Marengo resident Theresa Miller believes every person exists for a reason. And she knows that her reason is to love and to help people.
Miller is a nurse at Sheltered Village in Woodstock, a residential facility for adults with developmental disabilities. Miller has been enriching the lives of the more than 90 residents almost every day for 16 years.
“I love going to work and being with my patients. I love to make them smile,” she said. “I go in with a positive attitude. I’m always trying to be silly. I dress up for every holiday and jump around, and love to give the residents a little bit of happiness.”
Miller does much more than administer medication and give medical treatments to the residents. She wears many hats at the facility, including stepping in for administrators when necessary.
Each day is different, which is what makes the job so special to Miller. Some of the residents are higher-functioning and simply need reminders to take their medications, while others have profound disabilities and need complete care, she explained.
“There are challenging days,” she said. “Sometimes, [the residents] don’t want you around, but there are days when they tell you how much they love you, and you can’t help but love them back. But when one passes away, it’s horrible.”
Miller began working as a nurse in 1983 after graduating from the Rockford School of Nursing, and has worked in residential nursing for most of her career. She said she’s always known she wanted to be nurse, even as a young child.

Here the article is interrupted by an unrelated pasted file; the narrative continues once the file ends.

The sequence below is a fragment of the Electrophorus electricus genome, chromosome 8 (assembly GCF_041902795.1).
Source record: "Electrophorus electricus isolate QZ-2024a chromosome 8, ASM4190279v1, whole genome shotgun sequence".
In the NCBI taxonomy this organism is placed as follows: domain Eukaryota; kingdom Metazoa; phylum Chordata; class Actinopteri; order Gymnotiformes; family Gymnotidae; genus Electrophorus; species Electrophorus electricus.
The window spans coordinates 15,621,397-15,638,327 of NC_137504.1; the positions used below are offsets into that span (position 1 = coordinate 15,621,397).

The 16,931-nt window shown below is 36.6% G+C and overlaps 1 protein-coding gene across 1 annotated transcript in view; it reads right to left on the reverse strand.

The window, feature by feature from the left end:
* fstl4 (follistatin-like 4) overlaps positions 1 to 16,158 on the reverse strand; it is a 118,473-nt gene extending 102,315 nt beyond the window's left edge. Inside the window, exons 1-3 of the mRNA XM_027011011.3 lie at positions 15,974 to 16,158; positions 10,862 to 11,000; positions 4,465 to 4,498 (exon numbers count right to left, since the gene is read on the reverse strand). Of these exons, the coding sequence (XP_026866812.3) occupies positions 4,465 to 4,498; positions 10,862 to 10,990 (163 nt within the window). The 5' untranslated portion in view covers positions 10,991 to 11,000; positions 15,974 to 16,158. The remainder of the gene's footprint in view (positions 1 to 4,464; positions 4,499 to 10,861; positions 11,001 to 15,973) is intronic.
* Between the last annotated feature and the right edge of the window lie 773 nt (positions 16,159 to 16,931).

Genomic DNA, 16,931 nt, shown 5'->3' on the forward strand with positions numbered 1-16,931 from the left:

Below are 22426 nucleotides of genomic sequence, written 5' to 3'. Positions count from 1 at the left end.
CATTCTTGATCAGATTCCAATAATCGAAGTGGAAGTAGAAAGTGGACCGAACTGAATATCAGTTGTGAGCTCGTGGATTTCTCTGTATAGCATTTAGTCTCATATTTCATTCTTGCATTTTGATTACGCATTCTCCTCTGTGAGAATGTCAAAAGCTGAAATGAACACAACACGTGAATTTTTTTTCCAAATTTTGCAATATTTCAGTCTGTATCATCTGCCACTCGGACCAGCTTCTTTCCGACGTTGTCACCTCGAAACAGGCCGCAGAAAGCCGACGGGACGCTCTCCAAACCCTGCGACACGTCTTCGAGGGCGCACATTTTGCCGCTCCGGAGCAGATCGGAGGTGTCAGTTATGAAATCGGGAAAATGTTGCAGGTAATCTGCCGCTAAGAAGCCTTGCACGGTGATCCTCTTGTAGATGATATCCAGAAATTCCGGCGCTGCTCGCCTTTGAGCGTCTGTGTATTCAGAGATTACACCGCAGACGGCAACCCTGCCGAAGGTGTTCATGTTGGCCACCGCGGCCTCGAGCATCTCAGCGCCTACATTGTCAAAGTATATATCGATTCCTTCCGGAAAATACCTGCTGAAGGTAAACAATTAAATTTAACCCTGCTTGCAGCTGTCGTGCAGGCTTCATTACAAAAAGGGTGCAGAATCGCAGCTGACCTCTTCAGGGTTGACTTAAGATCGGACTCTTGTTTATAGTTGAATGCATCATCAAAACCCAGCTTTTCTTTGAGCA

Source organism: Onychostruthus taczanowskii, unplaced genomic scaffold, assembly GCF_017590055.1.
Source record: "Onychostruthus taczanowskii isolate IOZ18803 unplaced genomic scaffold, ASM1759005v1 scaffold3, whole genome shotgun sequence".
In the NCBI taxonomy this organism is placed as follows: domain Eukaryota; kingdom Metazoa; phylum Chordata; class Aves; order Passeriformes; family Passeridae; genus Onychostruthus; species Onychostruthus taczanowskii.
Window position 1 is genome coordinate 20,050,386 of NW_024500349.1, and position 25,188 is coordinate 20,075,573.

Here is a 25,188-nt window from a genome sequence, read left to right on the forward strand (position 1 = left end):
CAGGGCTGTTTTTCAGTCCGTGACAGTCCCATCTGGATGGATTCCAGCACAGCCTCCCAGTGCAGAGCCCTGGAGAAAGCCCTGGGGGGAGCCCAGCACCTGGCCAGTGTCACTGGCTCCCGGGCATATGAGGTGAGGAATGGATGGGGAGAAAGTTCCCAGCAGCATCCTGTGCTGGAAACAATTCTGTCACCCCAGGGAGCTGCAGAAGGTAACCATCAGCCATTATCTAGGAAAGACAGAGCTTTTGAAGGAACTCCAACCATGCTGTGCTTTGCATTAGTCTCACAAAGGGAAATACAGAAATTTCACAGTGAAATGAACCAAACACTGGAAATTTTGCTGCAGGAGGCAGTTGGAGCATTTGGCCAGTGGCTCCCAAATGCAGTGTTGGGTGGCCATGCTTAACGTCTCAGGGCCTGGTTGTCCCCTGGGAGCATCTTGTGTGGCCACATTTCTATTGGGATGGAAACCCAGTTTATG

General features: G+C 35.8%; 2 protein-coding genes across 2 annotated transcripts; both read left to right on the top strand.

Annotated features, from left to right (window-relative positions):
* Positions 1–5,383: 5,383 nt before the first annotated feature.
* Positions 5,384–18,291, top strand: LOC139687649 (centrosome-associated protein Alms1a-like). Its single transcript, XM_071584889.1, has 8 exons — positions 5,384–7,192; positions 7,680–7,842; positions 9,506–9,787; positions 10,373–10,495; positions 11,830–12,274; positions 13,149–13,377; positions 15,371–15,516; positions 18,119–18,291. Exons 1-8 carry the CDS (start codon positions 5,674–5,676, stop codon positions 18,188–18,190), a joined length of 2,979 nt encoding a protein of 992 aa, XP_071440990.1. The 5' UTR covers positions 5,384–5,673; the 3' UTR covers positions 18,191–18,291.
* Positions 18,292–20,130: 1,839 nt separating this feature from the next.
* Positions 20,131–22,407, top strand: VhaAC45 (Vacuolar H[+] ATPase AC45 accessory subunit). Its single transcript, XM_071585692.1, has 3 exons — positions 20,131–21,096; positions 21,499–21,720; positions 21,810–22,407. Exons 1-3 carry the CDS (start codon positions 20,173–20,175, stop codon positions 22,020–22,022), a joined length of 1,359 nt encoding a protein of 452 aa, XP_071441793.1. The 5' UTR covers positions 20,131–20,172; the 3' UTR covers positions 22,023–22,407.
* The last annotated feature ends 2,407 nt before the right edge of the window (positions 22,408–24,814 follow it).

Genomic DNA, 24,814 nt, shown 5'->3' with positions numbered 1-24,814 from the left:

“I was always running around, helping people in my neighborhood growing up,” she said. “It made me happy to know that I was helping the elderly people in my town. I never wanted people to struggle or be uncomfortable. Everyone deserves the best life they can have. Nursing is a calling. You have to want to do what you do. If you go in half-heartedly, you won’t be a good nurse.”
Lauren Schlendorf, Sheltered Village business manager, said she’s worked with many nurses, but Miller stands out for her selfless dedication to her patients.
“She works really hard and she’s always running around, taking care of anything that needs to be done,” Schlendorf said. “She does so much extra. If she sees something that’s not being done, she’ll take the initiative. The residents love her. She’s always kind, patient and understanding.”
Miller’s stepdaughter, Amanda Kumm, worked with Miller for a few years at Sheltered Village. Kumm said Miller is one of the most caring people she knows.
“It’s about the way she treats the residents. She’s unbelievably kind and she’s able to cater to each resident’s needs,” Kumm said. “It’s a hard environment to work in, but she always goes above and beyond. She’s remarkable and she’s very humble. She doesn’t realize how special she is.”
Miller said being a nurse is a calling, and believes her passion for helping others makes her a good nurse.
“I can’t imagine not doing what I do or going to a job just to make money. For me, it’s about trying to make sure my patients are as well cared for as possible,” she said.